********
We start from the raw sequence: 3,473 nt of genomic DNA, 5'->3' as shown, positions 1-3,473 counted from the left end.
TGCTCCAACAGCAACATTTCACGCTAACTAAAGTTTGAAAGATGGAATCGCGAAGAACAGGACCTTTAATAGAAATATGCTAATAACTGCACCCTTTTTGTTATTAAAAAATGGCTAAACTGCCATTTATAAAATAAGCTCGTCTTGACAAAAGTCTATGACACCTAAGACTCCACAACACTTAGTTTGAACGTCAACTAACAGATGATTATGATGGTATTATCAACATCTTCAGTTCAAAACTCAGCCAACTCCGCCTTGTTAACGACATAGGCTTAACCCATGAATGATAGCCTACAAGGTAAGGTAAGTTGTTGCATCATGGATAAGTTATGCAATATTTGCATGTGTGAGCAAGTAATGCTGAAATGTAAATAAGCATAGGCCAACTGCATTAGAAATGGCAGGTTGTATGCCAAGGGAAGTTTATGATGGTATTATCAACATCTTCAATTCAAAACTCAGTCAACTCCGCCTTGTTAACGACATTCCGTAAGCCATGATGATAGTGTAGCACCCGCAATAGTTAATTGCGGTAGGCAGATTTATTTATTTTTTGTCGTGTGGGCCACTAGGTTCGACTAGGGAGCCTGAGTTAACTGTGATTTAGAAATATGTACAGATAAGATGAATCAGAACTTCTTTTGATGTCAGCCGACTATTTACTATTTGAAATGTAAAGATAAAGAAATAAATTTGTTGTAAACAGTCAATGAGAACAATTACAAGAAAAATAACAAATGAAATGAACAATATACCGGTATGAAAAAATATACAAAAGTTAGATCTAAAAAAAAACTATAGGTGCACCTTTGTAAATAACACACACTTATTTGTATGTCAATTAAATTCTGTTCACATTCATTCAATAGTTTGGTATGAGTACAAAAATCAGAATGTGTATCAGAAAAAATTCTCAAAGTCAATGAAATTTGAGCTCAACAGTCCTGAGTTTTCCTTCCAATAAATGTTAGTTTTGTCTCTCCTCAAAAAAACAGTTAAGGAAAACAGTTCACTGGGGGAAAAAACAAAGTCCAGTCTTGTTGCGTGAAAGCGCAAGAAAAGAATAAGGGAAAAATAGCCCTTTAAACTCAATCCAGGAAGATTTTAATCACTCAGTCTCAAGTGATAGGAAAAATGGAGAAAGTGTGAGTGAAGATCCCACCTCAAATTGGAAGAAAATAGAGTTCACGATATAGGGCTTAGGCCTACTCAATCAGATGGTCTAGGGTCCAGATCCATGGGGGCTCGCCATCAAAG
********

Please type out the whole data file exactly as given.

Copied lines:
We start from the raw sequence: 3,473 nt of genomic DNA, 5'->3' as shown, positions 1-3,473 counted from the left end.
TGCTCCAACAGCAACATTTCACGCTAACTAAAGTTTGAAAGATGGAATCGCGAAGAACAGGACCTTTAATAGAAATATGCTAATAACTGCACCCTTTTTGTTATTAAAAAATGGCTAAACTGCCATTTATAAAATAAGCTCGTCTTGACAAAAGTCTATGACACCTAAGACTCCACAACACTTAGTTTGAACGTCAACTAACAGATGATTATGATGGTATTATCAACATCTTCAGTTCAAAACTCAGCCAACTCCGCCTTGTTAACGACATAGGCTTAACCCATGAATGATAGCCTACAAGGTAAGGTAAGTTGTTGCATCATGGATAAGTTATGCAATATTTGCATGTGTGAGCAAGTAATGCTGAAATGTAAATAAGCATAGGCCAACTGCATTAGAAATGGCAGGTTGTATGCCAAGGGAAGTTTATGATGGTATTATCAACATCTTCAATTCAAAACTCAGTCAACTCCGCCTTGTTAACGACATTCCGTAAGCCATGATGATAGTGTAGCACCCGCAATAGTTAATTGCGGTAGGCAGATTTATTTATTTTTTGTCGTGTGGGCCACTAGGTTCGACTAGGGAGCCTGAGTTAACTGTGATTTAGAAATATGTACAGATAAGATGAATCAGAACTTCTTTTGATGTCAGCCGACTATTTACTATTTGAAATGTAAAGATAAAGAAATAAATTTGTTGTAAACAGTCAATGAGAACAATTACAAGAAAAATAACAAATGAAATGAACAATATACCGGTATGAAAAAATATACAAAAGTTAGATCTAAAAAAAAACTATAGGTGCACCTTTGTAAATAACACACACTTATTTGTATGTCAATTAAATTCTGTTCACATTCATTCAATAGTTTGGTATGAGTACAAAAATCAGAATGTGTATCAGAAAAAATTCTCAAAGTCAATGAAATTTGAGCTCAACAGTCCTGAGTTTTCCTTCCAATAAATGTTAGTTTTGTCTCTCCTCAAAAAAACAGTTAAGGAAAACAGTTCACTGGGGGAAAAAACAAAGTCCAGTCTTGTTGCGTGAAAGCGCAAGAAAAGAATAAGGGAAAAATAGCCCTTTAAACTCAATCCAGGAAGATTTTAATCACTCAGTCTCAAGTGATAGGAAAAATGGAGAAAGTGTGAGTGAAGATCCCACCTCAAATTGGAAGAAAATAGAGTTCACGATATAGGGCTTAGGCCTACTCAATCAGATGGTCTAGGGTCCAGATCCATGGGGGCTCGCCATCAAAG